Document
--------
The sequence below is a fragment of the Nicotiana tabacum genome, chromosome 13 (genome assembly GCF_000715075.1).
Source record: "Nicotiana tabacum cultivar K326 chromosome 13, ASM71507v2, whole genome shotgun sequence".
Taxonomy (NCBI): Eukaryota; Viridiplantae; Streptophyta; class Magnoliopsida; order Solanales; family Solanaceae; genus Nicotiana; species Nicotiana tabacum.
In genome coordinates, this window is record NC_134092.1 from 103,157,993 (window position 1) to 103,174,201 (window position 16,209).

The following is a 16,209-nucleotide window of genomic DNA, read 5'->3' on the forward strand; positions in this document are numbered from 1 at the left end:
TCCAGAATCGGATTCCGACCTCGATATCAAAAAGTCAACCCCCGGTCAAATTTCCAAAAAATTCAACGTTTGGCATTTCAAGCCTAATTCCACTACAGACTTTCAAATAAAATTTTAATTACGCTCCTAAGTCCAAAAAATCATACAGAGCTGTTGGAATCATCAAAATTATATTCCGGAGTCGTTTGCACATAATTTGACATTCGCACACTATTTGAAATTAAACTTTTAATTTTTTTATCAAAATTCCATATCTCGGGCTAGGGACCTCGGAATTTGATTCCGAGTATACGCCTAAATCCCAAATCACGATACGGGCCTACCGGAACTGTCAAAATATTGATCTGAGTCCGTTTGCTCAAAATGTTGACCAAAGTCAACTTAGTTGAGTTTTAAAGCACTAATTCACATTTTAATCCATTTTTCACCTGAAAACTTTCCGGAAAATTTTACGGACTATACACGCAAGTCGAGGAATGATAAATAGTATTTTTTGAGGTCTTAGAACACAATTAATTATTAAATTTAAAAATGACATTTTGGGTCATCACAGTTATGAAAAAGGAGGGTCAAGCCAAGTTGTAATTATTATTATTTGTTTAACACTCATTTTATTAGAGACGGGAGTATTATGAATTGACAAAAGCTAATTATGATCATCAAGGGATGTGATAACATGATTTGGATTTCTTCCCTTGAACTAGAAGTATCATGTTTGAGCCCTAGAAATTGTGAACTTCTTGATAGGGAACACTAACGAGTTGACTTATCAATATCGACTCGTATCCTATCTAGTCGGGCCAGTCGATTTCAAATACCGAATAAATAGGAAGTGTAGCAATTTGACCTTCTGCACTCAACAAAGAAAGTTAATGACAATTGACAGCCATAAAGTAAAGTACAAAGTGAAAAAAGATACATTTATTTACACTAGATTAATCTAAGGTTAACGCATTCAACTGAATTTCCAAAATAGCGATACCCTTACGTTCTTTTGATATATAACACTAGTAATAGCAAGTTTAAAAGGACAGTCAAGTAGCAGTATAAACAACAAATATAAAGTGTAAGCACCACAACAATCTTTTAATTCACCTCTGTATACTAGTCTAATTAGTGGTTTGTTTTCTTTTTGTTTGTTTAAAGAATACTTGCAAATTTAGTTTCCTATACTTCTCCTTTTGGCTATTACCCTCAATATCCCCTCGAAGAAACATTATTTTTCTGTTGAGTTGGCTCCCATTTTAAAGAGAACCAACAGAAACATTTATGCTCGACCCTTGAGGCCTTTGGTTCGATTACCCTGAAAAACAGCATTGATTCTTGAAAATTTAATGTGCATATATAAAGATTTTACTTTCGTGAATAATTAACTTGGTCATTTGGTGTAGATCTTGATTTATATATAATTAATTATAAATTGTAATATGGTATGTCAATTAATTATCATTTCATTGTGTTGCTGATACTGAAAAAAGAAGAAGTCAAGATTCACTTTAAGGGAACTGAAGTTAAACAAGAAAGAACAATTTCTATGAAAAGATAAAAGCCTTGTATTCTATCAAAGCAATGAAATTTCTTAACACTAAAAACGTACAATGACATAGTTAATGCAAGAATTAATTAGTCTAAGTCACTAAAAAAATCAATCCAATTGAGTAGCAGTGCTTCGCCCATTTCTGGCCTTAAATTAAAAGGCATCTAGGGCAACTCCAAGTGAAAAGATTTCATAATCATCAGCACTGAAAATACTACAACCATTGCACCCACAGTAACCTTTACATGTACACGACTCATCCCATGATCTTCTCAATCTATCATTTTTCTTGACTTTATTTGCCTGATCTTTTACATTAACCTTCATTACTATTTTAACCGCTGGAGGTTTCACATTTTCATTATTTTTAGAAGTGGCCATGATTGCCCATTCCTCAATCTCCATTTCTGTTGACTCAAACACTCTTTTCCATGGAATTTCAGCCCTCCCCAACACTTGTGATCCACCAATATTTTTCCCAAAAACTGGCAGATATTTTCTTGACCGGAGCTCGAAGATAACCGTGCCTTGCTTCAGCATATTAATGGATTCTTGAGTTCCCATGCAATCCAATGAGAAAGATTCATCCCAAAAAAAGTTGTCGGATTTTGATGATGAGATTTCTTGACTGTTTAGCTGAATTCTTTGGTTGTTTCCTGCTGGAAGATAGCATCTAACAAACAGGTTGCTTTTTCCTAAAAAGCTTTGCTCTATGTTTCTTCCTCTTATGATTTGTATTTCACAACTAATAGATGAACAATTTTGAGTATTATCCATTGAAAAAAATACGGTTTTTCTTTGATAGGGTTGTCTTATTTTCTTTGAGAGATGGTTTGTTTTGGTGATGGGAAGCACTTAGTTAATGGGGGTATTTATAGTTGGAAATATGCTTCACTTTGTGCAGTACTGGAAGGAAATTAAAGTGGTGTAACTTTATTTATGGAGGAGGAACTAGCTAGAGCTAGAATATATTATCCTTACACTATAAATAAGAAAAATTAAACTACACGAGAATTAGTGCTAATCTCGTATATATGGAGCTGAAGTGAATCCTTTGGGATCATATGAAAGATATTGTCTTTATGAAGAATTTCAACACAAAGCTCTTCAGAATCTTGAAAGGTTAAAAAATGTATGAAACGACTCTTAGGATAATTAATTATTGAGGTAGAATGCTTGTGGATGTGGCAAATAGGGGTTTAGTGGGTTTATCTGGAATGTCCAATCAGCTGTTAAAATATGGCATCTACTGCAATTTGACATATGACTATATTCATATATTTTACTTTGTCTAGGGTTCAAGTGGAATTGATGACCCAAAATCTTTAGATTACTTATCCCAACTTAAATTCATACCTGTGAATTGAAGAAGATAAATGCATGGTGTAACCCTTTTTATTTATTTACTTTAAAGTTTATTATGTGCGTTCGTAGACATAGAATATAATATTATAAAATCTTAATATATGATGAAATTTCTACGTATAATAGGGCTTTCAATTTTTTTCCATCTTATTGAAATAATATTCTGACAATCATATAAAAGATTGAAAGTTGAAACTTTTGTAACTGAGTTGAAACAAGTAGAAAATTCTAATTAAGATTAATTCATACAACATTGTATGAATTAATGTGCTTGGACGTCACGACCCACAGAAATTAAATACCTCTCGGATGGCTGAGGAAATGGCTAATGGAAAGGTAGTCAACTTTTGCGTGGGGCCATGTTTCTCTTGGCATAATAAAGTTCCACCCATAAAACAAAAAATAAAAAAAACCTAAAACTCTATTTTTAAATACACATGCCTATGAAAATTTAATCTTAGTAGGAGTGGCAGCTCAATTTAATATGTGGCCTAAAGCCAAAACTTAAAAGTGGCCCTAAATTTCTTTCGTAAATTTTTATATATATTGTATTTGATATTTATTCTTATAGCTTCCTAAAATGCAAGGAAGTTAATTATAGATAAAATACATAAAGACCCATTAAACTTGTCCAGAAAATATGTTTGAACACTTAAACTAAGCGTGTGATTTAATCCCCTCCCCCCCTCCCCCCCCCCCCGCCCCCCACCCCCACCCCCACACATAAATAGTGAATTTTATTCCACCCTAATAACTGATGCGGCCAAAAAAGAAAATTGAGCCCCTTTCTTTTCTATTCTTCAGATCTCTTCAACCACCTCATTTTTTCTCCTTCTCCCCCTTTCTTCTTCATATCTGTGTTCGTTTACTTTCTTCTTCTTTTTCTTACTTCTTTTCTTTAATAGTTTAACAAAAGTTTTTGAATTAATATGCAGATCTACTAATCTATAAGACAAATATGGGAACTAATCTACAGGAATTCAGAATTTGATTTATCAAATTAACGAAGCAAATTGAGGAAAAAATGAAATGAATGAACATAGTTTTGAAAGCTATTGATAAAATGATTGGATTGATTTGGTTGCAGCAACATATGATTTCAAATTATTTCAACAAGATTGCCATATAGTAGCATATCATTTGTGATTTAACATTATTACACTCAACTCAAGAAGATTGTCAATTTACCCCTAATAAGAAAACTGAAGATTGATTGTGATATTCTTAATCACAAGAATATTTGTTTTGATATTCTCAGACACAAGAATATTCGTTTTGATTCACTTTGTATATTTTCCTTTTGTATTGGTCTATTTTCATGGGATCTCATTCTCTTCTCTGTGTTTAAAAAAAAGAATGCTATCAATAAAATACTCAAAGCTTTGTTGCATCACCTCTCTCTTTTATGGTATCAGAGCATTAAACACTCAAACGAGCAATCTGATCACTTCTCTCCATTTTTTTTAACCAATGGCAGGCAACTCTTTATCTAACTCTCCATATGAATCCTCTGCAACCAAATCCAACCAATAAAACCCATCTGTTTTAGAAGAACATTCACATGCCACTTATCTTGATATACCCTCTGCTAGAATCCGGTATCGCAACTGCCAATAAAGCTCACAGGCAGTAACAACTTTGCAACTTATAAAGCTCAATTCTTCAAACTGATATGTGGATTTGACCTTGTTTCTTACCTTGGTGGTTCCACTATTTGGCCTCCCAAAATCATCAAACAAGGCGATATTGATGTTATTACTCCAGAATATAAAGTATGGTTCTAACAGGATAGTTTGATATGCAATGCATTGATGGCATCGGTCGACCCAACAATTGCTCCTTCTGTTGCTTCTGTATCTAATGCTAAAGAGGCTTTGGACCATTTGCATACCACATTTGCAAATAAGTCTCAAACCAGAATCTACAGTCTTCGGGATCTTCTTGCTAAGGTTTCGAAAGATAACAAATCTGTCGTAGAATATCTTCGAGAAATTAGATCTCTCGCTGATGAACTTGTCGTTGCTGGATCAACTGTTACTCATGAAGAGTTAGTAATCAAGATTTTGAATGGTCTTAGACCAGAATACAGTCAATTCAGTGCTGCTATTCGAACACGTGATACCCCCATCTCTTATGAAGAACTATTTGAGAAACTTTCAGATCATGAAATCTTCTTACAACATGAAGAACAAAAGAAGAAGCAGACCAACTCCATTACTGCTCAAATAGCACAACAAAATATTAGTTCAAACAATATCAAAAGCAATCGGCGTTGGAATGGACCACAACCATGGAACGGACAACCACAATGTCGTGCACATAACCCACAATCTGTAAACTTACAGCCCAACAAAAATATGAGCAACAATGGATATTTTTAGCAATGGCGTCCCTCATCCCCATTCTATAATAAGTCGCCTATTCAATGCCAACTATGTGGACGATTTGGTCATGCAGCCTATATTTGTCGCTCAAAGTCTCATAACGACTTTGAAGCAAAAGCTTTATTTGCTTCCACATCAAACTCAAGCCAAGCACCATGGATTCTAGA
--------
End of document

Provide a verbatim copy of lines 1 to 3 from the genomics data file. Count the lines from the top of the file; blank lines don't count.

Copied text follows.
The sequence below is a fragment of the Nicotiana tabacum genome, chromosome 13 (genome assembly GCF_000715075.1).
Source record: "Nicotiana tabacum cultivar K326 chromosome 13, ASM71507v2, whole genome shotgun sequence".
Taxonomy (NCBI): Eukaryota; Viridiplantae; Streptophyta; class Magnoliopsida; order Solanales; family Solanaceae; genus Nicotiana; species Nicotiana tabacum.